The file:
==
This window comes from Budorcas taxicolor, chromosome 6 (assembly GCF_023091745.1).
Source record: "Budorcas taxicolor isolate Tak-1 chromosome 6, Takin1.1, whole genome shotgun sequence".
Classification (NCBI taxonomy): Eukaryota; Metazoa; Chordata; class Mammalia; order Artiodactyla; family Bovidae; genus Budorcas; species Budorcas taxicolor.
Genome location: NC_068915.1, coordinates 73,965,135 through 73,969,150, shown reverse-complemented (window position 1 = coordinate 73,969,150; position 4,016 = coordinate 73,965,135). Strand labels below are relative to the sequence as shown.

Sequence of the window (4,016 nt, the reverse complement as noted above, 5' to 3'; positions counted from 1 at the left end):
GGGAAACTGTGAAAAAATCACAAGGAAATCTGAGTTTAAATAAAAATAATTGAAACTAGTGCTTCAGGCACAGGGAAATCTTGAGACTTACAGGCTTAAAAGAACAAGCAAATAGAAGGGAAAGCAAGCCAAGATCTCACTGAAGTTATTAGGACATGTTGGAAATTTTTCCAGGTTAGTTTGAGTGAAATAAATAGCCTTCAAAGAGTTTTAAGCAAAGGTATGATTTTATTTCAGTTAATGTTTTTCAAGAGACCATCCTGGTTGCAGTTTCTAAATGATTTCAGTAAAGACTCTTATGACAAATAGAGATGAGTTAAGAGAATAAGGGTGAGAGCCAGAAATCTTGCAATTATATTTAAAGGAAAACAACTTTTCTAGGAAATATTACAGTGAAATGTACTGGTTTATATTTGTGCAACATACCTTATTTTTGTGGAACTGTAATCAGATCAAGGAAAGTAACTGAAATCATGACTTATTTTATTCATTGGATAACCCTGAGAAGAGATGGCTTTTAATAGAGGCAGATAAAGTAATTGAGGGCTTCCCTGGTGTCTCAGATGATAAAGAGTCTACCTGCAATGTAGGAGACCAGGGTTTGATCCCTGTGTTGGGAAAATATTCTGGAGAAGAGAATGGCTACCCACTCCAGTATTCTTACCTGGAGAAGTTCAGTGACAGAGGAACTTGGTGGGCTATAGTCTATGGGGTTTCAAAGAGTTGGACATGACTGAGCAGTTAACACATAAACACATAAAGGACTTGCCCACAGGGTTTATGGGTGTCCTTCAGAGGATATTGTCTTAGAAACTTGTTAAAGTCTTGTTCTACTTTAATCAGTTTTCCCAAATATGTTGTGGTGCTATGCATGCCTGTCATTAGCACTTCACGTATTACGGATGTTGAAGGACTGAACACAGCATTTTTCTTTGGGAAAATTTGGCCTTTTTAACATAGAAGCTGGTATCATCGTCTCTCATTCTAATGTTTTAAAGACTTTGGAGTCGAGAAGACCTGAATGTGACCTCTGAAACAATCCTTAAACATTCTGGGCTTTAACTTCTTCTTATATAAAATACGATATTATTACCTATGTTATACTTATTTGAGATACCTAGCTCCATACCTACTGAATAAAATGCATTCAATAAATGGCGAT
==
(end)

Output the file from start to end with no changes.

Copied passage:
This window comes from Budorcas taxicolor, chromosome 6 (assembly GCF_023091745.1).
Source record: "Budorcas taxicolor isolate Tak-1 chromosome 6, Takin1.1, whole genome shotgun sequence".
Classification (NCBI taxonomy): Eukaryota; Metazoa; Chordata; class Mammalia; order Artiodactyla; family Bovidae; genus Budorcas; species Budorcas taxicolor.
Genome location: NC_068915.1, coordinates 73,965,135 through 73,969,150, shown reverse-complemented (window position 1 = coordinate 73,969,150; position 4,016 = coordinate 73,965,135). Strand labels below are relative to the sequence as shown.

Sequence of the window (4,016 nt, the reverse complement as noted above, 5' to 3'; positions counted from 1 at the left end):
GGGAAACTGTGAAAAAATCACAAGGAAATCTGAGTTTAAATAAAAATAATTGAAACTAGTGCTTCAGGCACAGGGAAATCTTGAGACTTACAGGCTTAAAAGAACAAGCAAATAGAAGGGAAAGCAAGCCAAGATCTCACTGAAGTTATTAGGACATGTTGGAAATTTTTCCAGGTTAGTTTGAGTGAAATAAATAGCCTTCAAAGAGTTTTAAGCAAAGGTATGATTTTATTTCAGTTAATGTTTTTCAAGAGACCATCCTGGTTGCAGTTTCTAAATGATTTCAGTAAAGACTCTTATGACAAATAGAGATGAGTTAAGAGAATAAGGGTGAGAGCCAGAAATCTTGCAATTATATTTAAAGGAAAACAACTTTTCTAGGAAATATTACAGTGAAATGTACTGGTTTATATTTGTGCAACATACCTTATTTTTGTGGAACTGTAATCAGATCAAGGAAAGTAACTGAAATCATGACTTATTTTATTCATTGGATAACCCTGAGAAGAGATGGCTTTTAATAGAGGCAGATAAAGTAATTGAGGGCTTCCCTGGTGTCTCAGATGATAAAGAGTCTACCTGCAATGTAGGAGACCAGGGTTTGATCCCTGTGTTGGGAAAATATTCTGGAGAAGAGAATGGCTACCCACTCCAGTATTCTTACCTGGAGAAGTTCAGTGACAGAGGAACTTGGTGGGCTATAGTCTATGGGGTTTCAAAGAGTTGGACATGACTGAGCAGTTAACACATAAACACATAAAGGACTTGCCCACAGGGTTTATGGGTGTCCTTCAGAGGATATTGTCTTAGAAACTTGTTAAAGTCTTGTTCTACTTTAATCAGTTTTCCCAAATATGTTGTGGTGCTATGCATGCCTGTCATTAGCACTTCACGTATTACGGATGTTGAAGGACTGAACACAGCATTTTTCTTTGGGAAAATTTGGCCTTTTTAACATAGAAGCTGGTATCATCGTCTCTCATTCTAATGTTTTAAAGACTTTGGAGTCGAGAAGACCTGAATGTGACCTCTGAAACAATCCTTAAACATTCTGGGCTTTAACTTCTTCTTATATAAAATACGATATTATTACCTATGTTATACTTATTTGAGATACCTAGCTCCATACCTACTGAATAAAATGCATTCAATAAATGGCGAT